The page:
Natalya Coyle was named Irish national champion in 2014. Morgan Treacy/INPHO

Irish pentathlete Natalya Coyle on Rio 2016, the 'big' year ahead and her love of sleep

After enjoying an encouraging 2014, the Meath woman is confident of qualifying for Brazil.

Updated at 15.37

NATALYA COYLE’S 2014 was certainly more memorable than her 2013.

Having spent much of the previous 12 months out injured, the Irish pentathlete returned as strong as ever this year.

“It was really nice to be back and competing and qualifying for the European finals,” she tells “It was a really good building base for Rio.

“I had a lot of PBs as well, so it was all very positive ahead of next season, which is the big one, and will hopefully involve qualifying for Rio.”

The Meath native competes in modern pentathlon — a mixture of fencing, 200m freestyle swimming, show jumping, and a final combined event of pistol shooting and a 3200m cross-country run.

And not only did Coyle rediscover the type of form that saw her finish ninth at the London 2012 Olympics (despite only being ranked 29th in the world going into the competition), her excellent performances yielded some notable results.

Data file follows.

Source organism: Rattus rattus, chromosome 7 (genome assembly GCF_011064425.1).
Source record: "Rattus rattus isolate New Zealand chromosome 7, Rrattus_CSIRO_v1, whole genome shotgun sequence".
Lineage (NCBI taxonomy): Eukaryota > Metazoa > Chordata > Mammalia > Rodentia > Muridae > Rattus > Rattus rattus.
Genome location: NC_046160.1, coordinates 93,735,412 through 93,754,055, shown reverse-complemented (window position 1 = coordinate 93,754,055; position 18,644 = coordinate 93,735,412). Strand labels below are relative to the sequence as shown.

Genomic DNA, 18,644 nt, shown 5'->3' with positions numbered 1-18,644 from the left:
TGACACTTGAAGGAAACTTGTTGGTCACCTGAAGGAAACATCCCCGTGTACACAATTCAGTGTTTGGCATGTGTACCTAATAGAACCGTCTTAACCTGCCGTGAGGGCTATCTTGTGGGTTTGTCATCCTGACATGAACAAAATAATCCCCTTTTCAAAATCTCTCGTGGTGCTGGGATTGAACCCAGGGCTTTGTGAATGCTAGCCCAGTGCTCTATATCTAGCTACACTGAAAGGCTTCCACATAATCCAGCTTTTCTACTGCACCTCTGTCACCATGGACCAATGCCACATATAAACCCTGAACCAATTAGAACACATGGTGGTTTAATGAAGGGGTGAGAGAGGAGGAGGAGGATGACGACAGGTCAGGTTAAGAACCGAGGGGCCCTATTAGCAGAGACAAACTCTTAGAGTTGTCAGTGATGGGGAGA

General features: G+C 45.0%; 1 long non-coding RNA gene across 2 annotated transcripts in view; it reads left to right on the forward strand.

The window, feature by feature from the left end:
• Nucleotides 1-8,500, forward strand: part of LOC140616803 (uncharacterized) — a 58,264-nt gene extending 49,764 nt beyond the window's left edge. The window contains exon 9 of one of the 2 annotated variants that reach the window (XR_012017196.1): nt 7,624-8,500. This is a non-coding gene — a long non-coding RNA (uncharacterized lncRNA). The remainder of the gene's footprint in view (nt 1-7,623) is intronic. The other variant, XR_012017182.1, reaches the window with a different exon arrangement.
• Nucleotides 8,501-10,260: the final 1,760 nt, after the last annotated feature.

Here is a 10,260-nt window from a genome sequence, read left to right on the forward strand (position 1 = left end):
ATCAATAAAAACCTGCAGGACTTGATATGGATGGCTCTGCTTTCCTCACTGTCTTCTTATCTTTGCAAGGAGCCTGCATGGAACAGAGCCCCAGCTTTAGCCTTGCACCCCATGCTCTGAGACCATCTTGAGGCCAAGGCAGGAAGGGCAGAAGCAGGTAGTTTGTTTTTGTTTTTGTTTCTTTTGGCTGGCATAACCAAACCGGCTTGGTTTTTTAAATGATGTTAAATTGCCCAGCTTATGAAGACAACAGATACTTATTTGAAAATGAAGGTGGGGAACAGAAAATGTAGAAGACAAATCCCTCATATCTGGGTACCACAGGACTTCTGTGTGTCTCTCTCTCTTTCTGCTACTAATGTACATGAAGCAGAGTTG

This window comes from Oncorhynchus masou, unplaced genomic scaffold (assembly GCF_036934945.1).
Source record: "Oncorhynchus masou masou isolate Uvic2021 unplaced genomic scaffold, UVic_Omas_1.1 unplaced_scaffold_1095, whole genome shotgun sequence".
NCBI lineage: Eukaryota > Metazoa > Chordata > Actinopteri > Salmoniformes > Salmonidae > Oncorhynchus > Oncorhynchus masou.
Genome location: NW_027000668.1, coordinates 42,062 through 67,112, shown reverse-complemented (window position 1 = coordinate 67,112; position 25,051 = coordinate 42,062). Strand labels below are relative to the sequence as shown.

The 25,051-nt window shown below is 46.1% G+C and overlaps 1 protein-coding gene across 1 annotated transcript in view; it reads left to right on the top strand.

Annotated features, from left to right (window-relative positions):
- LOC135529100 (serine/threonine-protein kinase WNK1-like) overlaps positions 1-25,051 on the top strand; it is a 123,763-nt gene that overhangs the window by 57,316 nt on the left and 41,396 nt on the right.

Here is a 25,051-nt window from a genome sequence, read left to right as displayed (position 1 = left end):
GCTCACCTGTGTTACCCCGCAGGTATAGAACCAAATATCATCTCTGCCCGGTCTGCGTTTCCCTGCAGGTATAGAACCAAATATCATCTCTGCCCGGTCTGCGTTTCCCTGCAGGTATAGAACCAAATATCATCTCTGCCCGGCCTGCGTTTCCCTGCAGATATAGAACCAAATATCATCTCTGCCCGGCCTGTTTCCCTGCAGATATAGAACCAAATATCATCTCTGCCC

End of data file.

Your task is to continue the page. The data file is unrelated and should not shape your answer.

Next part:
Coyle was crowned national champion, as well as being the only pentathlete to earn an Olympic scholarship from the Olympic Council of Ireland – an initiative that sees the top Irish athletes in minority sports such as Lisa Kearney in Judo and Chloe Magee in Badminton receive a much-needed boost in funding.

But while 2014 has been hugely encouraging from her perspective, it will count for little if 2015 does not prompt a positive outcome in the form of Olympics qualification.

However, simply competing again at a high level and improving as much as possible was Coyle’s initial priority following her lengthy absence through injury.

“I’ve been back training since the beginning of September, so it’s been really intense — lots of hard running,” she says. “Running is one of my weaker areas, so that’s something I want to work on, and also, basic skills like fencing. The winter’s always a tough time, and then it’ll build in next year for World Cups.”

Yet getting back into her groove was made easier as a result of the considerable confidence boost that her performance at the London Olympics prompted.

“Looking back now, it was fantastic to do as well as I did,” she explains. “I took a lot of experience from it and showed I could be up there. It shows that even though we’re a small nation, we can compete with the best in the world.

“I’m looking forward to next year and qualification. The first thing to do is qualify and then we’ll look on from there.”

And following her Olympics success, Coyle expressed hope that her achievement would have a substantial impact on participation levels in modern pentathlon in Ireland. Over two years on, has she found this to be the case?

“Definitely, there’s an awful lot more interaction at youth level and the Olympics helped the sport in general.

“Most sports in it would have seen an uprising and it’s really good to see, because childhood obesity is such a big problem in Ireland, so it’s great to see kids doing any sports.